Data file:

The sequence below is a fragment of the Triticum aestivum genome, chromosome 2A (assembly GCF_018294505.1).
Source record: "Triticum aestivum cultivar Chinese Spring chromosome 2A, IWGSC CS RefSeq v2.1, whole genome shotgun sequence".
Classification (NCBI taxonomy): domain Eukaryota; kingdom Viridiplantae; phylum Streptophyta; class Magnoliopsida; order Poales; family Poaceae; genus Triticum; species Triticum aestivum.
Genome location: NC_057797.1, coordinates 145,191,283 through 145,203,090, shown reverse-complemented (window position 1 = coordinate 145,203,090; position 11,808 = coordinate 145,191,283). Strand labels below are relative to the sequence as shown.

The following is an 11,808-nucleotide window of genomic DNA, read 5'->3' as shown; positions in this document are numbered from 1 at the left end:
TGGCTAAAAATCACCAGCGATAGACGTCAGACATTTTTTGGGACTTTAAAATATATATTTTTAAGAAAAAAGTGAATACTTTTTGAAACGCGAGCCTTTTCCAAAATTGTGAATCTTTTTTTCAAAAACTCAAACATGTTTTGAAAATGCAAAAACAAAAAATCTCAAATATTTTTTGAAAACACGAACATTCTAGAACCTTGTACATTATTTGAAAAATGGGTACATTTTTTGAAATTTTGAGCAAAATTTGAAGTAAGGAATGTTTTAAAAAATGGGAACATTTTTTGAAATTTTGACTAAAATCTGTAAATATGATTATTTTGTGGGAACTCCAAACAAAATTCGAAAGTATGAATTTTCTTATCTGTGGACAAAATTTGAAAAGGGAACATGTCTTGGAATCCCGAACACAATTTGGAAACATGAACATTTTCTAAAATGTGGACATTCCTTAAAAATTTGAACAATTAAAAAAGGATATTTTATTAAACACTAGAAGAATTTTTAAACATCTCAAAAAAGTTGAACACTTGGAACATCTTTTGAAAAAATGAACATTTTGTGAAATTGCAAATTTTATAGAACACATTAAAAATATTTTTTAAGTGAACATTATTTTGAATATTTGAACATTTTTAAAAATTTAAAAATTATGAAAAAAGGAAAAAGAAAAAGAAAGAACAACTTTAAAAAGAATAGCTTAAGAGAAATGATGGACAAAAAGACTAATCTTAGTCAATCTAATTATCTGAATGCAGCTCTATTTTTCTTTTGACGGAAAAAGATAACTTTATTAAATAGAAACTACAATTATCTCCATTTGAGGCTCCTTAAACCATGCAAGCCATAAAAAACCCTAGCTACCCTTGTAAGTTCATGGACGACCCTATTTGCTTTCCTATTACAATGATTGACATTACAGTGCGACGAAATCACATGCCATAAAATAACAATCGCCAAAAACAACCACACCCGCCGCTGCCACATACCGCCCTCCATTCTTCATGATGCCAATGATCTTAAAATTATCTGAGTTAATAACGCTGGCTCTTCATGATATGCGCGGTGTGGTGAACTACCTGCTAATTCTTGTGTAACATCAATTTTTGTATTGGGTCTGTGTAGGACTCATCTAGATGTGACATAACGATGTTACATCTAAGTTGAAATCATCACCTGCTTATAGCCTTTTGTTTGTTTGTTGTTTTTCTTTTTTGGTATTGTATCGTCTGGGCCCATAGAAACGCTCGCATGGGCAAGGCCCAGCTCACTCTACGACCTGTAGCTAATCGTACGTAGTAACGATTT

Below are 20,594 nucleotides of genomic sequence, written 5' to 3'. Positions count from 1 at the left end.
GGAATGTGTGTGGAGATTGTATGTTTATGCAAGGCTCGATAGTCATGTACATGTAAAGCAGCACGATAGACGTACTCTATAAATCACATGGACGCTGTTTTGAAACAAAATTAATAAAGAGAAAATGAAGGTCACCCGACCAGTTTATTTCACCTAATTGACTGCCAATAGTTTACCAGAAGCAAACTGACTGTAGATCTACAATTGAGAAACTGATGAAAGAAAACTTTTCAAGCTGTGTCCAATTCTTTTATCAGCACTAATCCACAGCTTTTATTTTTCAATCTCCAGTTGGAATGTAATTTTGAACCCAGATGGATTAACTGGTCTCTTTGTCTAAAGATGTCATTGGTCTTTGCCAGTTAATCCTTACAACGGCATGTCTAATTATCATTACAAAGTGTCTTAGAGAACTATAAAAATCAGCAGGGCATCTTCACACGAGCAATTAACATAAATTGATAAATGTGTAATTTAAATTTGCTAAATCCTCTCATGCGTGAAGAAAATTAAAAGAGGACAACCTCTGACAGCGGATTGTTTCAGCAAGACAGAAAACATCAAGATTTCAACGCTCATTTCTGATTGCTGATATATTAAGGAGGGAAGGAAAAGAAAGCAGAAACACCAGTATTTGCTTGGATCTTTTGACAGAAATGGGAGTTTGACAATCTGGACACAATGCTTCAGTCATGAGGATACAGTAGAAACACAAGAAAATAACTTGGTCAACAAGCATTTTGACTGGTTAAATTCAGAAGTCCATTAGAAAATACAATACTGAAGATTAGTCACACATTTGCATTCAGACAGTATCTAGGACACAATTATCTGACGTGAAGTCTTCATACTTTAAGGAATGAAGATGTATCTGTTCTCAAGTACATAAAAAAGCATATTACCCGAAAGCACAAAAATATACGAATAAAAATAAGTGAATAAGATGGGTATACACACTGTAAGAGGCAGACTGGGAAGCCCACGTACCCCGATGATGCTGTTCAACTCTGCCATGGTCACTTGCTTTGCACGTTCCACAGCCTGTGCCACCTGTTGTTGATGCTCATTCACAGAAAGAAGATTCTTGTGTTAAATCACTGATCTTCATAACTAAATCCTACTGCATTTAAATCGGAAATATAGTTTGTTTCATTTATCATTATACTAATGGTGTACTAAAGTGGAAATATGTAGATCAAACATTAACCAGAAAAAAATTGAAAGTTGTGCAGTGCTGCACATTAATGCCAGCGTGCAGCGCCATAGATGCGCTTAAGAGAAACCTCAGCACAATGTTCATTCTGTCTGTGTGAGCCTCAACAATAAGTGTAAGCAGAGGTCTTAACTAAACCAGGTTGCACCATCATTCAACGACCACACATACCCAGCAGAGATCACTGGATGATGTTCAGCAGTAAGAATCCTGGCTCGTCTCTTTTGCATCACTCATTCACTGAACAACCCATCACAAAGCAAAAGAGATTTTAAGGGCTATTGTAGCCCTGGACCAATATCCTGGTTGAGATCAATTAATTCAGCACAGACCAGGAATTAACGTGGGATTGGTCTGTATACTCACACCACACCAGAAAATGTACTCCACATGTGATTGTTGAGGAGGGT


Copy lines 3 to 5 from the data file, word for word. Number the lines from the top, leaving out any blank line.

Classification (NCBI taxonomy): domain Eukaryota; kingdom Viridiplantae; phylum Streptophyta; class Magnoliopsida; order Poales; family Poaceae; genus Triticum; species Triticum aestivum.
Genome location: NC_057797.1, coordinates 145,191,283 through 145,203,090, shown reverse-complemented (window position 1 = coordinate 145,203,090; position 11,808 = coordinate 145,191,283). Strand labels below are relative to the sequence as shown.

The following is an 11,808-nucleotide window of genomic DNA, read 5'->3' as shown; positions in this document are numbered from 1 at the left end: